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6 charts that show the rise of guns in the U.S. — and people dying from them

Data shows how the gun landscape has changed in the last decade.
A man works on the rails of an AR-15 style rifle
A production manager for Battle Rifle Co. works on the rails of an AR-15-style rifle in Webster, Texas, in 2017. More than 8 million guns were manufactured that year.Lisa Marie Pane / AP file

Gun sales in the U.S. are rising. So are the deaths caused by those firearms. 

Whether it’s in child firearm deaths (which peaked in 2020), or active shooter incidents (which are also up), or gun manufacturing (which has doubled in recent years), these weapons exert a growing force on how we live — and, increasingly, how we die, data shows.

When the shooter entered Robb Elementary School in Uvalde, Texas, killing at least 21 people, the 19 children he killed joined a growing number of kids in the U.S. who die from gun-related injuries. More than 2,200 children died gun-related deaths in 2020, the first time in the past 20 years that figure had broken 2,000.

There have been twice as many active shooter incidents in the last 11 years as there were in the 11 before, FBI data shows. And along the way, people have continued to buy more guns.

These six charts show how the gun landscape has changed in the last decade.

Firearms were the leading cause of death for children and teens in the U.S. in 2020, surpassing deaths by car crashes, drug overdoses and cancer, according to research published last month in The New England Journal of Medicine.

The number of active shooter incidents — which the FBI describes as events in which someone is engaged in killing or attempting to kill people in a populated area — has reached new highs in the last decade. There were 61 active shooter incidents last year, according to FBI data, which topped the previous year’s record of 40 incidents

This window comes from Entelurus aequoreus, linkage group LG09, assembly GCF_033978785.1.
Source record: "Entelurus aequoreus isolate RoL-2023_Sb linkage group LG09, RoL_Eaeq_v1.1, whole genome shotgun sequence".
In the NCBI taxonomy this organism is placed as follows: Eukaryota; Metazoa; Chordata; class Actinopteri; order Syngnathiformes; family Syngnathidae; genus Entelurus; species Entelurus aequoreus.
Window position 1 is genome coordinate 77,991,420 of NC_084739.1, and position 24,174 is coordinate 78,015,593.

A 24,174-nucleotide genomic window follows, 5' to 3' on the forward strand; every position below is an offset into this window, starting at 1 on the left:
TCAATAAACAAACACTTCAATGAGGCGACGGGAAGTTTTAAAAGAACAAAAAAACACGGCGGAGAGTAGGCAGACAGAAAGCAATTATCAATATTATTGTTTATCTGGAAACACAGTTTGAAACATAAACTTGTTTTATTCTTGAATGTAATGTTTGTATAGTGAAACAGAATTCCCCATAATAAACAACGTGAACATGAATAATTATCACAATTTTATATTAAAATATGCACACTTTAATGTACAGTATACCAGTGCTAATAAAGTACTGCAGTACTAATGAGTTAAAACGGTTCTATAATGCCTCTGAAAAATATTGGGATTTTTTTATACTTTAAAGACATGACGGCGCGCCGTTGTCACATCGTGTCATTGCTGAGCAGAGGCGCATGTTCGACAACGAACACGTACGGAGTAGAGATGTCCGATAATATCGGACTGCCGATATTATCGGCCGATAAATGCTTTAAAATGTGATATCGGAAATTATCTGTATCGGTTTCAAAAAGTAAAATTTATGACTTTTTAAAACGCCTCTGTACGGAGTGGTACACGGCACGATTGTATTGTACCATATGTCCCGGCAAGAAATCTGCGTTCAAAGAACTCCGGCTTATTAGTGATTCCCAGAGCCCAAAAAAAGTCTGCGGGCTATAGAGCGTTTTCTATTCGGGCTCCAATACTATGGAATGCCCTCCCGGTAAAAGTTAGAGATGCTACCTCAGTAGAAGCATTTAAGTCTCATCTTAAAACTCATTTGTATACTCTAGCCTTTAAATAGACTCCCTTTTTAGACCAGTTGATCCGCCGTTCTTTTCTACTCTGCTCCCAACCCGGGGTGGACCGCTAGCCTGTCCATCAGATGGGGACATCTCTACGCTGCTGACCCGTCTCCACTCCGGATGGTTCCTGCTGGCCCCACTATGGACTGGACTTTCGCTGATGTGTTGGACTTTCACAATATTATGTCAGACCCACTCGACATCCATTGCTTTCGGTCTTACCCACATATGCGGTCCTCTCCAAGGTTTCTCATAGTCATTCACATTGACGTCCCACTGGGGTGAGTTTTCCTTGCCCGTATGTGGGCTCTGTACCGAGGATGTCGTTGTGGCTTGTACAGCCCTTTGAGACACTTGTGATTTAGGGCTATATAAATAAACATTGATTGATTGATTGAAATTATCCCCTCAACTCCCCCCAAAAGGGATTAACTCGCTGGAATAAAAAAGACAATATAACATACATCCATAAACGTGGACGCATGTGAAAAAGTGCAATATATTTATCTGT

Active shooter incidents killed 103 people and left 140 others wounded last year.

The FBI doesn’t include all gun-related shootings, such as those attributed to gang and drug violence, as well as domestic disputes.

Worldwide, the U.S. rate of gun ownership stands out. There are about 120 civilian-owned guns for every 100 residents here, according to Small Arms Survey, a Swiss group that favors gun control.

That’s nearly 10 times the average rate of gun ownership among countries with more than 1 million residents, and it’s more than double the rate of the next-highest country, Yemen.

U.S. gun sales have almost doubled since the Covid-19 pandemic started, rising from an average of 1 million guns sold monthly in 2019 to nearly 2 million a month in 2020, according to data from the FBI and Small Arms Analytics, a firearms research and consulting company based in South Carolina.

Sales rose sharply at the start of the pandemic in March 2020 and again in June following widespread unrest in the wake of George Floyd’s killing that May.

Domestic gun manufacturing boomed in the years before the recent rise in gun deaths and shooting incidents. 

From 1988 to 1992, the production of guns hovered between 3 million and 4 million annually, according to data from the Bureau of Alcohol, Tobacco, Firearms and Explosives.

Fast-forward to 2009, when more than 5 million guns were made for the first time since President Bill Clinton was in office. Since then, gun manufacturing numbers have increased more years than they have decreased, peaking at 11 million in 2016.

And the types of guns have changed. After the Federal Assault Weapons Ban expired in 2004, pistol and rifle manufacturing picked up steam, according to ATF data.

The number of guns imported has also risen in recent years, to about 6.8 million in 2020, according to ATF data. That was the most since data started being collected in 1986, when only 700,000 guns were imported.

Gun manufacturers made a profit after news of the Texas shooting hit. The share prices for Smith & Wesson and Sturm, Ruger & Co. outperformed the S&P 500 by the end of the business day Wednesday.